strawberry poison dart frog

Amazing info of strawberry poison dart frog

The strawberry poison dart frog ( Oophaga pumilio ), also known as the strawberry poison frog, is a species of poison frog in the family Poison Darts . It is a type of poison dart frog in Central America , concentrated in Costa Rica .

strawberry poison dart frog details chart
strawberry poison dart frog details chart


The strawberry poison dart frog is the most beautiful frog in the world , but also one of the most poisonous species. The toxins in the most poisonous species can kill more than 20,000 mice. They are very small, with the smallest being only 1.5 cm, and some species can reach 6 cm. Poison dart frogs are mainly distributed in tropical rain forests such as 

Brazil , Guyana, and Chile . They are brightly colored and their limbs are covered with scales. The lemon yellow color is the most dazzling and prominent. Looking around, it seems to be showing off its beauty, and also like warning the enemy. In addition to humans, poison dart frogs have almost no other enemies.

The strawberry poison dart frog is a single species, but it has a great deal of variation, with over 30 different color morphs. In addition to differences in color, the different morphs differ in habitat, size, vocalizations, and parental care behaviors. The cobalt blue morph is the most well-known. Most morphs average 18-20 mm in length as adults.

The strawberry poison frog’s brightly colored warning sign indicates that it has different toxins on its skin. These toxins give it a foul smell, which repels predators. The poison on the frog’s skin is so strong that it is lethal even to adult humans.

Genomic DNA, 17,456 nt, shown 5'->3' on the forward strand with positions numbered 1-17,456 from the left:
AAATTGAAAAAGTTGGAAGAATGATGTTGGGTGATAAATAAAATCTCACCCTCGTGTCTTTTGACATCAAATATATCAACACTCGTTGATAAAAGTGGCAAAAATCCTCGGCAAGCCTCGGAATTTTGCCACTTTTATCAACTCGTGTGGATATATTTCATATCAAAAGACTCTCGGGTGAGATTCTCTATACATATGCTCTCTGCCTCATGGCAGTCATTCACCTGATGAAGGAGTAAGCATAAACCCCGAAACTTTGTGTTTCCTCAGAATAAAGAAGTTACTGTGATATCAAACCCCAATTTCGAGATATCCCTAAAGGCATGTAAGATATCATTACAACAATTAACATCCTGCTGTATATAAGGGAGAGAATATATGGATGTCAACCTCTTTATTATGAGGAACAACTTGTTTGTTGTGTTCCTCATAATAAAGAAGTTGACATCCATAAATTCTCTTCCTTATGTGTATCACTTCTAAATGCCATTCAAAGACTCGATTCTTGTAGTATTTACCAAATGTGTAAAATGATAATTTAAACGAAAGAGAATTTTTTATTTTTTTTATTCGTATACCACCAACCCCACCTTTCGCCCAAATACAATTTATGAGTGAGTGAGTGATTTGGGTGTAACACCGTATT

The strawberry poison frog family includes the warty-backed , orange-red, and Willis’ poison frogs. Their closest relatives are the clown poison frogs , which include O. clownii and O. duellmani. Both species care for the eggs and tadpoles they lay.

Oophaga is a new genus created in 2006. Previously, the strawberry poison frog was classified in the genus Oophaga, and this classification is still widely used. 

Appearance feature

strawberry poison dart frog
strawberry poison dart frog

2-2.5 cm long female frog backs. The female frog takes them to a tree hole filled with water or the heart of a pineapple plant, one tadpole per hole. After that, the female frog returns to the hole regularly and lays unfertilized eggs for the tadpoles to eat. The tadpoles metamorphose into small frogs after about 6 weeks

Blue, etc., and even has variations such as no lines, fine lines, teardrop shapes or map shapes. The strawberry poison dart frog (Dentrobates pumilio) is the most colorful creature in the Panamanian rainforest. The adult body length of this frog is only 2 cm, but the venom secreted from its back is only 0.002 mg, which is enough to kill a person. Because it is extremely poisonous, Native Americans often apply it on arrows and javelins to hunt. The strawberry poison dart frog, which is as bright as a strawberry, is known for its poison, but it takes great care of its offspring. The female frog lays 4 to 6 eggs in the leaf litter at a time. When the eggs hatch into tadpoles, the tadpoles crawl onto the body.

Reproduction and care

In the amphibian world, the strawberry poison frog and related frogs are known for taking great care of their eggs and tadpoles. After mating, the female will lay 3-5 eggs in the veins of a leaf or bromeliad. The male will ensure that the eggs are moistened, using his cloaca to transport water. After the eggs hatch, about 10 days later, the female will carry the tadpoles to a sandy area. On rare occasions, the male will also carry the tadpoles on his back, but whether this is intentional or just coincidental is unknown. The veins of bromeliads are a popular place for strawberry poison frogs to lay their eggs, but they will also lay their eggs in other suitable places, such as tree holes, small mounds of soil, or aluminum cans in human garbage.